UPDATE 2.30PM BST: I’ve received an official ArenaNet statement. It reads: “We strive to cultivate an atmosphere of transparency around the making of our games and encourage our teams to be involved in open, positive discussion with our community. Earlier this week, two of our employees failed to uphold our standards of communication with our players and fans, and they are no longer with the company.”
ORIGINAL STORY 1.30PM BST: ArenaNet has fired two writers ostensibly for their reactions to Twitter comments from a partnered Guild Wars 2 YouTuber.
“Recently two of our employees failed to uphold our standards of communicating with players,” announced ArenaNet co-founder and president Mike O’Brien in the Guild Wars 2 forum. “Their attacks on the community were unacceptable. As a result, they’re no longer with the company.
“I want to be clear that the statements they made do not reflect the views of ArenaNet at all. As a company we always strive to have a collaborative relationship with the Guild Wars community. We value your input. We make this game for you.”
The writers in question are Jessica Price, who had been with ArenaNet nearly a year, and Peter Fries, who had been with ArenaNet for more than 13 years.
Price expanded on a Reddit Ask Me Anything on her popular Twitter account, on 3rd July, sharing an insightful thread about writing blank-canvas player-characters for online (and offline) role-playing games.
Partnered Guild Wars 2 YouTuber Deroir – ArenaNet runs a Partner Program to help Guild Wars 2 content creators gain visibility – replied to Price’s thread, disagreeing and offering his opinion on how it could be done better in Guild Wars 2.
Really interesting thread to read! ðŸ‘Œ
However, allow me to disagree *slightly*. I dont believe the issue lies in the MMORPG genre itself (as your wording seemingly suggest). I believe the issue lies in the contraints of the Living Story’s narrative design; (1 of 3)
— Deroir (@DeroirGaming) July 3, 2018
It was how Price responded to Deroir’s tweets the next day – Independence Day, a national holiday in the US where ArenaNet is based – at the core of the issue.
“Thanks for trying to tell me what we do internally, my dude 9_9,” she replied. She then retweeted Deroir’s remarks to her larger Twitter following, saying: “Today in being a female game dev: ‘Allow me–a person who does not work with you–explain to you how you do your job.'”
Minutes later, she added: “like, the next rando asshat who attempts to explain the concept of branching dialogue to me–as if, you know, having worked in game narrative for a fucking DECADE, I have never heard of it–is getting instablocked. PSA.”
The discussion spread wider and people waded in from all sides. Peter Fries – the other writer fired by ArenaNet – jumped in at this point. His tweet has since been removed but a cached version was saved.
Fries, in response to someone complaining Price was “playing the gender card”, said: “Here’s a bit of insight that I legitimately hope he reflects on: she never asked for his feedback. These are our *private* social media accounts – imagine you’re an astronomer and you start sharing some things you’ve learned in the last few months since you began a research project observing Saturn, only to have observation techniques explained to you by a layman.”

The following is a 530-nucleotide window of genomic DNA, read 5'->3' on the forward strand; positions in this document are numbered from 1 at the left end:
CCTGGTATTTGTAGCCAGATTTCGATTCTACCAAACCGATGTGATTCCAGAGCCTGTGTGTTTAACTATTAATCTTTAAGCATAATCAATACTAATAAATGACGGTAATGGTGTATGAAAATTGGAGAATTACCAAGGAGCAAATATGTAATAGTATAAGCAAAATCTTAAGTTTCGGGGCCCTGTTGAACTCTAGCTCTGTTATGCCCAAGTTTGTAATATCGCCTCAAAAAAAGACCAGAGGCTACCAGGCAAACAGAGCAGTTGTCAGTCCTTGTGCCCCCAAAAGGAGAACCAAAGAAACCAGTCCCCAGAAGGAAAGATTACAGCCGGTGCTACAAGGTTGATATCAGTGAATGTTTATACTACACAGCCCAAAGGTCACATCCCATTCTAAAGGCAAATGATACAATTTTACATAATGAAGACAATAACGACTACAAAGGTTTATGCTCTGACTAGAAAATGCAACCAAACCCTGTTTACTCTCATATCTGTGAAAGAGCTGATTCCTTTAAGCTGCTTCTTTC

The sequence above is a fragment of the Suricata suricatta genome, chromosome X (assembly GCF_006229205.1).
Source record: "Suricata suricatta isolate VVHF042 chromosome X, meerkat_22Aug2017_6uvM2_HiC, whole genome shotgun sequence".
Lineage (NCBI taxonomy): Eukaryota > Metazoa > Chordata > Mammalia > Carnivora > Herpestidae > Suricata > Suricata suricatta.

Later, he added: “Today is a national holiday. It is our day off, after working hard for months on our most recent content release. If I’m being embarrassing and unprofessional, it’s because I’m enjoying a beverage in the sun in my backyard and this nonsense is being directed at someone I respect. Jessica is great at her job and deserves to be treated with respect, was the gist of what I was reacting to.”
Since we’ve got a lot of hurt manfeels today, lemme make something clear: this is my feed. I’m not on the clock here. I’m not your emotional courtesan just because I’m a dev. Don’t expect me to pretend to like you here.
— Jessica Price (@Delafina777) July 4, 2018
Price made one more comment further into the evening. “Since we’ve got a lot of hurt manfeels today, lemme make something clear: this is my feed. I’m not on the clock here. I’m not your emotional courtesan just because I’m a dev. Don’t expect me to pretend to like you here. The attempts of fans to exert ownership over our personal lives and times are something I am hardcore about stopping. You don’t own me, and I don’t owe you.”
Deroir, meanwhile, had posted: “In a world where discussions should be encouraged, and not belittled, yet the opposite becomes reality, I’ve apparently found myself in the midst of a war I never intended to partake in. Disappointed. That’s all. #IAmAFeminist”.
Neither Price, Fries or Deroir have responded to Mike O’Brien’s announcement, which was posted 5th July.
But why fire them at all? Why not give them a warning first? Were Price’s comments really so strong as to warrant automatic removal? And what about Fries? Were his remarks really enough to bring more than 13 years of employment abruptly to an end?
We don’t know what happened behind the scenes, of course – whether ArenaNet asked Price to delete her tweets and apologise, and she refused, and the situation escalated from there. Or both employees might have had warnings already – Price had controversially tweeted about the death of TotalBiscuit in May, for instance.
All we have to go by is O’Brien’s statement – “Recently two of our employees failed to uphold our standards of communicating with players. As a result, they’re no longer with the company” – which, in the complicated world of social media, where the separation between being a person and an employee is blurry, could be a worrying precedent to set.